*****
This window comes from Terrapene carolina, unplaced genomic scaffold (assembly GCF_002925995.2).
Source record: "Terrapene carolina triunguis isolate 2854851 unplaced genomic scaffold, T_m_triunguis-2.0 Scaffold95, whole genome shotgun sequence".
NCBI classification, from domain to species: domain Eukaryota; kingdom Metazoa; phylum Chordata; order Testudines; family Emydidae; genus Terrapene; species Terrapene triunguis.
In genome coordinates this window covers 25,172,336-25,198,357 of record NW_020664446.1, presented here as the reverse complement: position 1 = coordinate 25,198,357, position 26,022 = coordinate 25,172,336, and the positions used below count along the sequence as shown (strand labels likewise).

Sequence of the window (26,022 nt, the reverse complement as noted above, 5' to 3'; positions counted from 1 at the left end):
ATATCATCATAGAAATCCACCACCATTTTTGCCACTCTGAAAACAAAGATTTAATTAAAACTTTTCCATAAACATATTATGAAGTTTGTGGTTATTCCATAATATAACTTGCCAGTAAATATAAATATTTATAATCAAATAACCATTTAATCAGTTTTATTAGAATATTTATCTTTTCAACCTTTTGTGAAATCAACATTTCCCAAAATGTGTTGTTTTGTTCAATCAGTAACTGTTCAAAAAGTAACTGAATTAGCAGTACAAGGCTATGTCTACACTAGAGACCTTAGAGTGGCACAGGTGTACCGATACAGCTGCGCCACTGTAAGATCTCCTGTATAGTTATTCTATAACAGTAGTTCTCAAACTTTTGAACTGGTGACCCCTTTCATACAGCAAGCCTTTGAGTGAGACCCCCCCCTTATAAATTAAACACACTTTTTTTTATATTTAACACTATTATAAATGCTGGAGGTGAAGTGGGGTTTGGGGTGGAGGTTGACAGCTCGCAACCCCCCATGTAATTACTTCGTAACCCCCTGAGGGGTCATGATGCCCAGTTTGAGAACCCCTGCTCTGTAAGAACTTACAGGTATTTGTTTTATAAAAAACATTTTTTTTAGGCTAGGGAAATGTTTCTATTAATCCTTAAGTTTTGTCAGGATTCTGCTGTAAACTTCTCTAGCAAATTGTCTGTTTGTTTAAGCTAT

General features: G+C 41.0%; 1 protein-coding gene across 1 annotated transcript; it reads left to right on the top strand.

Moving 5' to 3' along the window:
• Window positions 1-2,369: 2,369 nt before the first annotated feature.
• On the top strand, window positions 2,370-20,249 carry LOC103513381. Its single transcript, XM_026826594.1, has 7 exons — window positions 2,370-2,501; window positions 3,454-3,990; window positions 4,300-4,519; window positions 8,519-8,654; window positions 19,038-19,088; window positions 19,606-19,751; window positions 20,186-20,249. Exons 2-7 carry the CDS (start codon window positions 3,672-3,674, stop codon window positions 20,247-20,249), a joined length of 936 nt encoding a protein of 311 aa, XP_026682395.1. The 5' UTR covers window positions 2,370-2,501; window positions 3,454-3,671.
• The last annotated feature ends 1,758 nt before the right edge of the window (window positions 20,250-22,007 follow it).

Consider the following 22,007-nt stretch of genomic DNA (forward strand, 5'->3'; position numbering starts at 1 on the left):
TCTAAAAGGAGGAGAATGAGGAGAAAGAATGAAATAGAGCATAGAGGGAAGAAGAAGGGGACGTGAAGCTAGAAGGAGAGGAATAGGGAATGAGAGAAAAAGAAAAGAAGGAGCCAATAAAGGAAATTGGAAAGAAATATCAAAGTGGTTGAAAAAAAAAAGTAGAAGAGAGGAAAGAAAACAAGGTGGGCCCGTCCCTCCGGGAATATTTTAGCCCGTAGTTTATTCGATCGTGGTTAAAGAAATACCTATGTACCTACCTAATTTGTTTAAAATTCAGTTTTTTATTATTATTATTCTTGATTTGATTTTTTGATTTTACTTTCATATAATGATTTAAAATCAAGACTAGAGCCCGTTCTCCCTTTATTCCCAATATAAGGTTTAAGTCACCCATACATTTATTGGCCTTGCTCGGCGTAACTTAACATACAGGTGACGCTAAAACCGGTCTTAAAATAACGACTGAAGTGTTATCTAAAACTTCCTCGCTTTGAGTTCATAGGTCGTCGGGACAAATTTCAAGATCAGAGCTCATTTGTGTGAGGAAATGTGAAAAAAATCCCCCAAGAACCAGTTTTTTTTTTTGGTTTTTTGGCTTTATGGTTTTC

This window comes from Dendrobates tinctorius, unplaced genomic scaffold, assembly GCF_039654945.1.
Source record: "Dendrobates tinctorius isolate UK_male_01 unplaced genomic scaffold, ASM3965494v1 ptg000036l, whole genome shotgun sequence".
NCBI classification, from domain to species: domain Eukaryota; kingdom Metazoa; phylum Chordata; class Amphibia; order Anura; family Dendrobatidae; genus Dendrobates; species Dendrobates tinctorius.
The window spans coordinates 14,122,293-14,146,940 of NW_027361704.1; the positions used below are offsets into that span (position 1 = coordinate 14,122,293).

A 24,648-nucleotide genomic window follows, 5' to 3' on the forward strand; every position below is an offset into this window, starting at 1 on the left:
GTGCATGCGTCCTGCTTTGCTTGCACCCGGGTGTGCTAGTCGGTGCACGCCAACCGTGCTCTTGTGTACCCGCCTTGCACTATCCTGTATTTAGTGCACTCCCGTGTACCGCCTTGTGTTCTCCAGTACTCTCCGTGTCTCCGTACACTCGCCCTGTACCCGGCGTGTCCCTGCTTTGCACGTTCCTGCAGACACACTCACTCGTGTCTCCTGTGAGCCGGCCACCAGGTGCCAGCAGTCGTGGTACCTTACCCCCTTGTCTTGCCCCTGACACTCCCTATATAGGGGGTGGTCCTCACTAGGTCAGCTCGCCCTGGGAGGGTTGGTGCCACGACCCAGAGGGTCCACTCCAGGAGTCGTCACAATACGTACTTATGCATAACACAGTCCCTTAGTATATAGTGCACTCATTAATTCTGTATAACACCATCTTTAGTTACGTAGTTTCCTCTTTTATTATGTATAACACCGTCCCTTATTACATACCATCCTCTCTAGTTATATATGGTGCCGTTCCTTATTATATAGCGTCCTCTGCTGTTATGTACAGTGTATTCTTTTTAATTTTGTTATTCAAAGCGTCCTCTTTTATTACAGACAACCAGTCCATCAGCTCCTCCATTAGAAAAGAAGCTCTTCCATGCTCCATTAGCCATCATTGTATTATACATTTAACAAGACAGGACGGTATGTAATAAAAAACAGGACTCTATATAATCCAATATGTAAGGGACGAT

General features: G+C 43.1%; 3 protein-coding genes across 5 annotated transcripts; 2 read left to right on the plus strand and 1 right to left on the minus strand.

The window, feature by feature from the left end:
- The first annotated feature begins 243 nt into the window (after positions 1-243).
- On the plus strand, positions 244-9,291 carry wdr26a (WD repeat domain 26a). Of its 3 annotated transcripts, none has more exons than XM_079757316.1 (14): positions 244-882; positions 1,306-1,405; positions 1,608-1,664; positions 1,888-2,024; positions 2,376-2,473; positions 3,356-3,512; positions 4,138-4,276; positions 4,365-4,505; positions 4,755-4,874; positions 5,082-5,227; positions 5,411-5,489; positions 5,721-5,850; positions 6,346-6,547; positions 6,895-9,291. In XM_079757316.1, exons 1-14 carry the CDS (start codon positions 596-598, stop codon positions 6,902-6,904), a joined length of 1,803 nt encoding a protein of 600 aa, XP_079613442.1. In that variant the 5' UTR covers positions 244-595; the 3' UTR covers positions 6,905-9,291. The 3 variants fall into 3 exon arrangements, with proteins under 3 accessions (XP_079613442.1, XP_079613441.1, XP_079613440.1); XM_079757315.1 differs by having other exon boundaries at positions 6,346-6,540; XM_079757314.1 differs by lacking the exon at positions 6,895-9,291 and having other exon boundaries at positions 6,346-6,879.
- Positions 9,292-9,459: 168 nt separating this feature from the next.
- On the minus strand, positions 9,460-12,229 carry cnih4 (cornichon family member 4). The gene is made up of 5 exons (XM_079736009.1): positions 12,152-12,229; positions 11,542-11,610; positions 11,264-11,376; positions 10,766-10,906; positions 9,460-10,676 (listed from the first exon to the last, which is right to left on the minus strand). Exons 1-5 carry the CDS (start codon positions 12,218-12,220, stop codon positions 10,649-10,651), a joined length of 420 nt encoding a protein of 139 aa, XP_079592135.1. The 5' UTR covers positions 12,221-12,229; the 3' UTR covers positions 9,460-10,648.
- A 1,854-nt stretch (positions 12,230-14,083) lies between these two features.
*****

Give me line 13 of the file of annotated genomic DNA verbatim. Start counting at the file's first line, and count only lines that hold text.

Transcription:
TCTAAAAGGAGGAGAATGAGGAGAAAGAATGAAATAGAGCATAGAGGGAAGAAGAAGGGGACGTGAAGCTAGAAGGAGAGGAATAGGGAATGAGAGAAAAAGAAAAGAAGGAGCCAATAAAGGAAATTGGAAAGAAATATCAAAGTGGTTGAAAAAAAAAAGTAGAAGAGAGGAAAGAAAACAAGGTGGGCCCGTCCCTCCGGGAATATTTTAGCCCGTAGTTTATTCGATCGTGGTTAAAGAAATACCTATGTACCTACCTAATTTGTTTAAAATTCAGTTTTTTATTATTATTATTCTTGATTTGATTTTTTGATTTTACTTTCATATAATGATTTAAAATCAAGACTAGAGCCCGTTCTCCCTTTATTCCCAATATAAGGTTTAAGTCACCCATACATTTATTGGCCTTGCTCGGCGTAACTTAACATACAGGTGACGCTAAAACCGGTCTTAAAATAACGACTGAAGTGTTATCTAAAACTTCCTCGCTTTGAGTTCATAGGTCGTCGGGACAAATTTCAAGATCAGAGCTCATTTGTGTGAGGAAATGTGAAAAAAATCCCCCAAGAACCAGTTTTTTTTTTTGGTTTTTTGGCTTTATGGTTTTC